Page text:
The relentless pace of change is one of the key reasons cyber-security is such a dynamic field to work in. When criminals can succeed by striking just once, you cannot take your eye off the ball for a second.
Over the past couple of decades, the nature of the threats facing security professionals have changed. The stakes are higher and there is a greater potential for criminal gain or malicious disruption. Like any enterprise, the more money you make, the more you can invest in making money. Which is why today, cyber criminals have become so incredibly well resourced, sophisticated, and organised.
But there is one type of target that’s uniquely attractive to attackers, because of the huge potential financial gains by successfully compromising their defences. Financial institutions such as banks hold a massive amount of consumer data that can be sold on the black market for a healthy return.
Alongside the value of consumer data that can be compromised, banks are also exposed to risks through weak points in their IT infrastructure. To get an idea of the impact from exposed weak spots, the Lazarus FASTCash operation saw cash withdrawn simultaneously from ATMs in over 30 different countries in 2017 and from ATMs in 23 separate countries in 2018. To date, this specific activity is estimated to be responsible for the theft of tens of millions of dollars—and that’s just the work of one attack group.
There’s a big difference, of course, between being a target and being vulnerable; and banks remain vulnerable to cyber threats—despite the advances in security technologies and compliance. So why is this?
Banks were early adopters of IT systems from the late 60s as technology modernised book-keeping practices and automated other manual processes.
As computer technology became more ubiquitous and indispensable, the result was new systems were being repeatedly layered upon incumbent and legacy systems. This resulted in complex interdependencies, and the necessity for legacy systems to be maintained. Maintaining these interdependencies can fall short of the bank’s priorities over time.
Older systems eventually reach their end-of-life without being suitably replaced, leaving the organisation vulnerable to new zero-day threats and emerging malware. As a result, these decaying and unprotected systems are attractive areas for criminal organisations to target.
All mergers and acquisitions introduce a degree of uncertainty to the enterprise. For context, there were 697 merger and acquisition deals in global banking in 2017.
The acquiring organisation must understand the risk presented by the acquired business. This includes everything from how endpoint and network access is controlled, and how the cloud extends on that network infrastructure. This is complex enough, without the recent introduction of regulatory compliance with legislation such as GDPR and the NIS Directive, while balancing the playing field of different security postures and risk appetites.
IT teams face the additional strain of integrating and standardising security controls across both organisations. In this way, each M&A becomes a kind of digital transformation project, except with potentially twice as much complexity and disruption. At this scale, some of those vulnerabilities can be missed or deprioritised for more business-critical matters—leaving banks blind to entirely new threat vectors after the M&A.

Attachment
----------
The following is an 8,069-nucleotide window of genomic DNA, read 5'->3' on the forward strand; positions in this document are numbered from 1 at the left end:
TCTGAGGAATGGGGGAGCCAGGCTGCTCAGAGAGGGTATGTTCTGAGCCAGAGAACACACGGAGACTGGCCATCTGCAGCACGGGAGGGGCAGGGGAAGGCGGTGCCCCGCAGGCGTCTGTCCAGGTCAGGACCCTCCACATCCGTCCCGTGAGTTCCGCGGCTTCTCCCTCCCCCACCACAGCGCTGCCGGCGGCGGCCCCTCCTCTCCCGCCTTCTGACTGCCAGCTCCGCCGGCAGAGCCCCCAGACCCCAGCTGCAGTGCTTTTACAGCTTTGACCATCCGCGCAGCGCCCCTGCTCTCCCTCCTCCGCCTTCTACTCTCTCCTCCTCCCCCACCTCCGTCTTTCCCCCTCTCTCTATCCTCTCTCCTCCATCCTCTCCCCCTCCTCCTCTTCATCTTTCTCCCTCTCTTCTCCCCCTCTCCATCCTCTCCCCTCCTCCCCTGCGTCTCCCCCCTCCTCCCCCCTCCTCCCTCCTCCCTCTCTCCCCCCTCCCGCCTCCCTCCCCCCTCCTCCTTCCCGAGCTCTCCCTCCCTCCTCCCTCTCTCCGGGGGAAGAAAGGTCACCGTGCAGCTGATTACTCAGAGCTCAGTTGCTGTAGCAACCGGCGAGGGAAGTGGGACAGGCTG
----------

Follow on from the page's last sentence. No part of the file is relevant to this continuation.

The data mystery
Accounting for an organisation’s data estate can be tough—where it lies, the type, and where in the organisation it touches. These undefined data flows are even more complex and problematic for large banks that have overlapping legacy systems and a sprawling organisation extended through M&A deals.
For example—one project to upgrade user web browsing for a large multinational bank involved a brief planned outage. It emerged that this outage affected one of the business processes for approving loans—which used the browser system to function.
It’s because of unexpected connections like this that clear visibility and an accurate understanding of organisational processes and the IT estate are fundamental principles for building a robust security strategy. When system integrations and data flows are not fully understood then it’s much harder to protect all your data, which leads an increased risk of a bank being compromised.
Time for a platform led approach
When you consider the breadth of these issues, and the legacy headaches that lead to banks juggling more and more point solutions from different vendors—as they seek to bolt on new protections for new kinds of threats—the scale and complexity of the challenge is laid bare.
Banks must manage their cyber-defences holistically—with fewer vendors and centralised tools that match the bank’s security ecosystem. In short, banks need to an integrated platform-led approach.
The ideal platform should offer tools with reporting and shared telemetry across each layer of defence. Due to the fast-moving nature of the threat landscape and the practicalities of managing complex systems across large financial services organisations, the platform should also be extremely adaptable—it must be able to rapidly deploy new modules, plug in legacy systems, and integrate continuously evolving intelligence and threat detection.
Cybersecurity professionals in this sector face a challenge distinct from any other. Throughout history, banks have served as institutions of trust and responsibility – and in today’s digital economy, that responsibility takes on entirely new forms